Music is a bridge between worlds, since you can feel it, but not seize it; it is something subtle and ethereal like fire, the most subtle of all visible elements. You can feel it, but not seize it. In the same way, it is not possible to define God. Music, however, comes very close to this indescribable and intangible quality, due to its presence and strong effect, and so it is a very good means to communicate with God.

Yes, that’s true, but it is also important to be aware that you can only communicate to the outside what you have experienced inside, no matter which medium you use. The depth of your own struggle for truth and recognition is what people feel and what touches them.

Your music is a beautiful means to experience how your presence and intention are transported through your songs and touch other people.

Yes, many people have told me so, and this encourages me to continue on this path.

You have asked me about the political dimension, which, for me, is simply to create peace, and I think that singing and praying together is the most powerful instrument to do so. Once you have prayed to God together and have experienced the unity behind it, it is not so easy to quarrel and fight again, and for this reason, I have tried to bring together two major religions in many of my productions, to tell fanatized people: Hey folks, look into your hearts, all is one, there is no reason whatsoever to quarrel about God.

Besides being musical masterpieces, your CDs are also characterized by great visual creativity and aesthetic design. Are you doing the whole design yourself?

Yes, basically, I do everything myself, from the music to the recordings and dubbing in my studio to graphical design. I get support from a very good graphical designer, but I design everything myself. For me, such a product needs to be a unity, and I can only achieve this by doing the design myself, this is all part of my creative process. I also receive very good feedback from my audience who tell me how much they enjoy the loving presentation. I am always upset to see the unloving and cheap products offered on the pop music market, where so much money is spent.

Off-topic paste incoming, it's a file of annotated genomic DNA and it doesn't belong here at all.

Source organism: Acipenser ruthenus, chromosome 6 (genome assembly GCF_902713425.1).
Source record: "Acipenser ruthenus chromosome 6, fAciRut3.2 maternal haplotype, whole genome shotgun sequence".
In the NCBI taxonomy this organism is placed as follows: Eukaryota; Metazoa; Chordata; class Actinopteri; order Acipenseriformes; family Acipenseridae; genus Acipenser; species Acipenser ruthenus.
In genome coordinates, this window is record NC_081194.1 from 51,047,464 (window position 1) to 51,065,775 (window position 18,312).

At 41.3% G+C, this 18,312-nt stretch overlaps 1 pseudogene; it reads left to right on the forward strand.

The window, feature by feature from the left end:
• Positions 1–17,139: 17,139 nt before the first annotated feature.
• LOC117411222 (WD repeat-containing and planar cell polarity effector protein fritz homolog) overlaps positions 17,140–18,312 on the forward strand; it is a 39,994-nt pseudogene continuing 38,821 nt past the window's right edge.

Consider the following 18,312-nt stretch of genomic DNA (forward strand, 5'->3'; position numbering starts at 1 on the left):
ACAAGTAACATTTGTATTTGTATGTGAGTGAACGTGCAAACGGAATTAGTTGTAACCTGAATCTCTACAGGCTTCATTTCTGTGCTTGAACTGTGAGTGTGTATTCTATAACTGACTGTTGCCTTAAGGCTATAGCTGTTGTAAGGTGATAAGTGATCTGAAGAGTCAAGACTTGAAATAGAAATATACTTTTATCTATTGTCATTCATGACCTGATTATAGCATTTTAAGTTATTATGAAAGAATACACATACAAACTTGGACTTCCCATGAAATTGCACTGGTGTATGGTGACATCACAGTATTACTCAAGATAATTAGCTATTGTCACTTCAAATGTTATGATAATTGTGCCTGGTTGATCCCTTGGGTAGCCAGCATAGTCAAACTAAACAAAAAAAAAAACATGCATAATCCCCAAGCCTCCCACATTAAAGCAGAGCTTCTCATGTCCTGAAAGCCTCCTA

During the last years, you have given large concerts on the Rainbow Spirit Festival in Baden-Baden. Is this the only event where you give live performances, or can we expect you to give more live concerts in the near future?

I have withdrawn to Portugal to enjoy more tranquility and calmness.

I am sorry to tell you that traveling is very exhausting for me and disturbs my personal rhythm. Giving such concerts costs too much effort. Although I love to share my music with all these people in the concerts, I have not yet found a good, suitable way to do it. But there is all the more music available on CDs. And whoever would like to attend a live concert to listen to my music, may do so on the next Rainbow Spirit Festival on June 7, 2003.

Are you currently working on a new album?

Not really. Having published the two albums „Ganga-River of Love“ and „Jamuna-River of Joy“ , my creative potential has been spent for the moment, and I am not under any pressure to create something new. Those who like my music can choose among my 11 albums, which offer a great variety of music. Currently, I am more of a farmer.

Today, I watched you when you worked with your horses, a totally different part of your life. What does this work mean to you?

For people like me that are doing spiritual work, it is very important to have a good grounding and balance. My means to achieve this are my horses and nature and also my family. Living with horses has many different levels. For example, it is very beneficial and healing to do my „muck-out meditation“ in the morning, which gives me a chance to really understand the essence of duality and transience. I will soon publish a book on this issue. But seriously, horses are wonderful beings; unlike us humans, they don’t need countless satsangs, gurus or therapies to be able to live in the here and now. This is simply their natural way of being, and if I am sensitive enough and perceive them as a mirror that reflects my intentions and adapt to their natural flow of energy, they can help me a lot to become more aware and conscious and live in the presence.

For me, that is much better than hours of meditation or withdrawing to a retreat.

Thank you very much for this interview.

July 14, 2002, conducted by Kailash Kokopelli